Guest Editor’s Introduction to the Special Issue: Wine, Macroeconomics, and Finance
This special issue of the Journal of Wine Economics is based on a workshop entitled “Wine, Macroeconomics, and Finance” jointly organized by INSEEC U., INFER, and LAREFI (University of Bordeaux), and sets out to contribute to various macroeconomic aspects of two domains of wine economics, the international wine trade, and the role of wine as a financial asset. The rapidly growing body of literature has examined wine predominantly from a microeconomic angle, with the hedonic pricing model as its most commonly employed work horse. While hedonic analyses indirectly consider demand but do not explicitly take into account macroeconomic variables, various authors have shown that wine prices and the wine trade follow the same macroeconomic determi- nants, such as exchange rates, incomes, or economic cycles, as do traditional financial assets (e.g., Cevik and Sedik, 2014; Jiao, 2017; Cardebat and Jiao, 2018). Economic analyses of the international wine trade are mainly based on works by Anderson (e.g., Anderson, Norman, and Wittwer, 2003; Anderson and Pinilla, 2018). Relevant questions include the understanding of trade’s determinants (Bargain et al., 2018), analyzing trade barriers (Anderson and Wittwer, 2017; Mariani and Pomarici, 2019), or predicting the evolution of export flows in an uncer- tain world with fluctuating exchange rates (Cardebat and Figuet, 2019). The interna- tional wine trade has been subject to rapid changes, such as an increase in volumes traded, rising competition and product diversity, and growing protectionism. In this special issue, three papers highlight various trade-relevant issues. Olivier Bargain analyzes French wine exports to China, France’s third largest wine export market by value (Bargain, 2020). Bargain draws on a dataset of 100 dif- ferent types of bottled wines shipped to China between 1998 and 2015. Disaggregating French wine exports by color and growing region shipped to China between 1998 and 2015. He finds a wide range of income and price effects across French regions—a range of values similar to those found by studies examin- ing multiple countries. Bordeaux wines, particularly at the high end, exhibit the largest Chinese income elasticity. Price elasticities are generally significantly lower than income elasticities and appear to be particularly low for reputable premium wines.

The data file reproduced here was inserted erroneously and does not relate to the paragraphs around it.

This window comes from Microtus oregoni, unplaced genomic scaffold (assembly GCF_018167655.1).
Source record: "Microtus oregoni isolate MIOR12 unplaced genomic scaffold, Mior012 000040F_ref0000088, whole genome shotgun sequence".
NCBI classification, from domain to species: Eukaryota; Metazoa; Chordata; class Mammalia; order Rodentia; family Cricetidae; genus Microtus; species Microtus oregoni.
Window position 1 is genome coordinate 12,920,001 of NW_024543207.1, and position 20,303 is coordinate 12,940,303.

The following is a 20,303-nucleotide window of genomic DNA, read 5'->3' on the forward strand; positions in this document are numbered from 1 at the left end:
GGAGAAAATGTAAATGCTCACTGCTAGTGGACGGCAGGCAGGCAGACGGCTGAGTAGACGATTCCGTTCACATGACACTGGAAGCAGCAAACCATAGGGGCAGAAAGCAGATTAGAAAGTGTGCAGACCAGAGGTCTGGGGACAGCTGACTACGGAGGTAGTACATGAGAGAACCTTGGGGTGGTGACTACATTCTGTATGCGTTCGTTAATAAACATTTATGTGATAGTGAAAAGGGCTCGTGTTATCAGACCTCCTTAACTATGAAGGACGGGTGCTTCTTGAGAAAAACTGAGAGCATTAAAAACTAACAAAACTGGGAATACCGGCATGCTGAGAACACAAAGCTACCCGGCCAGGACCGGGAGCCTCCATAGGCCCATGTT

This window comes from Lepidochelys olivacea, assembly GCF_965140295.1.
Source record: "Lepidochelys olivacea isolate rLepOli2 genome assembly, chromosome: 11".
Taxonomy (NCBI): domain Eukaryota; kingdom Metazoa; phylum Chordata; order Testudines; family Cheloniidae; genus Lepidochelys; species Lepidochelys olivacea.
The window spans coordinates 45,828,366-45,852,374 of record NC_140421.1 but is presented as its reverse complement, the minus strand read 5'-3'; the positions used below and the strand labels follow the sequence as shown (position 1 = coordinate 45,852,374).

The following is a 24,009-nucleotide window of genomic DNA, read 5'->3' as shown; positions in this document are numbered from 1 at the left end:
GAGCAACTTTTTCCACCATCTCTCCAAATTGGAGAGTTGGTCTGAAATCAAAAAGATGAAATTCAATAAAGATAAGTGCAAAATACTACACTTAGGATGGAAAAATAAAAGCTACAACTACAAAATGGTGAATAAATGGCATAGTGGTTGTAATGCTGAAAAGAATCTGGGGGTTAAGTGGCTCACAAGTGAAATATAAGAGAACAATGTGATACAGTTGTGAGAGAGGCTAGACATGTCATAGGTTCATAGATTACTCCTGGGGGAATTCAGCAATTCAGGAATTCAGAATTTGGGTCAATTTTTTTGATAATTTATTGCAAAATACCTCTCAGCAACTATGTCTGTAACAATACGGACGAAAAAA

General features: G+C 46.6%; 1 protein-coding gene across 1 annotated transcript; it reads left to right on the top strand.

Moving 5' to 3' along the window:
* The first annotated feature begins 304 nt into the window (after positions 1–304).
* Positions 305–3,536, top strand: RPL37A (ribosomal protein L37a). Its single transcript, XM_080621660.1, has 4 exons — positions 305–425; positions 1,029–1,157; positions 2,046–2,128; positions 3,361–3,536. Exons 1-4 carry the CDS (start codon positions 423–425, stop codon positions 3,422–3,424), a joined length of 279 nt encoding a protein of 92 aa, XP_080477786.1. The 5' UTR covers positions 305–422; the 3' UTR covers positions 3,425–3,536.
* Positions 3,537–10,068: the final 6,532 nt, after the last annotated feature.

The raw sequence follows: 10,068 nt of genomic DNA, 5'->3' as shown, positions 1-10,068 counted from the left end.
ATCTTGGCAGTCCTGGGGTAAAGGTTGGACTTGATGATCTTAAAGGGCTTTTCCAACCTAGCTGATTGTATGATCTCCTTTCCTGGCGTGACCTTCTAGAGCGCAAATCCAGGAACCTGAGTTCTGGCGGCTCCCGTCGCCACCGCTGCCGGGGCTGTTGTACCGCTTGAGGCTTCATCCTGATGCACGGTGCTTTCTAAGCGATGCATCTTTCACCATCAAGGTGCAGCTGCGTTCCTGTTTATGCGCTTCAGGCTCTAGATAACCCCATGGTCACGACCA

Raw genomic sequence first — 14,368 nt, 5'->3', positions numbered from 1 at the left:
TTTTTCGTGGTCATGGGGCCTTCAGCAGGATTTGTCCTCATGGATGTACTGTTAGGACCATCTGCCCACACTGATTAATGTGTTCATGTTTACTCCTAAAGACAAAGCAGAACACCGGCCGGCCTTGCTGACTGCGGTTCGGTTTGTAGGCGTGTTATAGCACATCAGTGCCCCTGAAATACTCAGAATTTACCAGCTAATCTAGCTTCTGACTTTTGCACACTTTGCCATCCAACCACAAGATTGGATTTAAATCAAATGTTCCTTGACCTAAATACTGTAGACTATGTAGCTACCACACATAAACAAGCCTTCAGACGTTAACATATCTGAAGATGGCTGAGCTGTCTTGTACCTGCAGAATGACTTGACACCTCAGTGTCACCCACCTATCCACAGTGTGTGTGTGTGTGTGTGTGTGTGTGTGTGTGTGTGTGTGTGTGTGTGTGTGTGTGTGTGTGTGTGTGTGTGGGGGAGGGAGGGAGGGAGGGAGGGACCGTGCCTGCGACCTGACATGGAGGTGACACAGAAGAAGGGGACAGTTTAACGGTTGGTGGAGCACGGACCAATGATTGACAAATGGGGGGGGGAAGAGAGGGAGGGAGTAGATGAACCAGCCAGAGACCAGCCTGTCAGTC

Similarly, Anthony Macedo, Sofia Gouveia, and João Rebelo examine “Horizontal Differentiation and Determinants of Wine Exports: Evidence from Portugal” (Macedo, Gouveia, and Rebelo, 2020). The authors draw on data of Portuguese wine export to 89 countries for the time from 2006 to 2016. They estimate various gravity models distinguishing between fortified and still table wines, as well as the designations Douro, Vinho Verde, and Port. The results suggest that exports of fortified wine are more affected by the importing country’s income and by tariffs than are still table wines. On the other hand, fortified wine exports are more sensitive to real exchange rate changes. In the following paper, Albert Lessoua, Mihai Mutascu, and Camélia Turcu examine “Firm Performance and Exports: Evidence from the Romanian Wine Industry” (Lessoua, Mutascu, and Turcu, 2020). Drawing on various firm-level data- sets for 207 wine producers from 2009 to 2017, the authors show that winery exports are positively affected by regional wine productivity, the share of red wine produced, growing season temperatures, vineyard size, as well as by firm agglomeration. In a next step, they find evidence of a significant positive correlation between exports and financial performance. The last two papers of this special issue are devoted to wine as a financial asset. Whether or not wine outperforms common stock has been discussed controversially in the literature. Recent analyses have agreed that wine returns may have become less favorable to those of traditional assets such as stocks or bonds since around 2010. In addition, the correlation with traditional financial markets may be increasing, thus reducing possible diversification benefits (see, e.g., Fogarty and Sadler, 2014; Le Fur and Outreville, 2019). Philippe Masset, Jean-Philippe Weisskopf, and Clémentine Fauchery employ the classic CAPM method and analyze “Last Frontier Investments: The Case of Alpine Wines” (Masset, Weisskopf, and Fauchery, 2020). Drawing on a 2002–2017 auction price sample of wines from Austria, Germany, Switzerland, Northern Italy, and the Rhône Valley, which are all situated within the perimeter of the Alps or along Alpine rivers and lakes, the authors find that the trade fre- quency and value of these frontier investments have significantly increased over recent years resulting in above-inflation secondary market prices. Their analysis suggests that Alpine wines have been a favorable investment, particularly in terms of risk-adjusted returns and volatility. The last paper of this issue, entitled “Looking Beyond the Wine Risk-Adjusted Performance,” co-authors Frantz Maurer, Jean-Marie Cardebat, and Linda Jiao examine secondary market prices of the most liquid wines, that is, the top five clas- sified growths of the Médoc (Maurer, Cardebat, and Jiao, 2020). They employ a Copula-GARCH model on daily data and, compared to common stock, find subpar returns on these wines for the time period from March 2010 to March 2018. Nevertheless, wine may still serve as an interesting diversification instrument, particularly in view of its lower risk in terms of volatility, extreme events, and asymmetry.
University of Bordeaux and INSEEC U.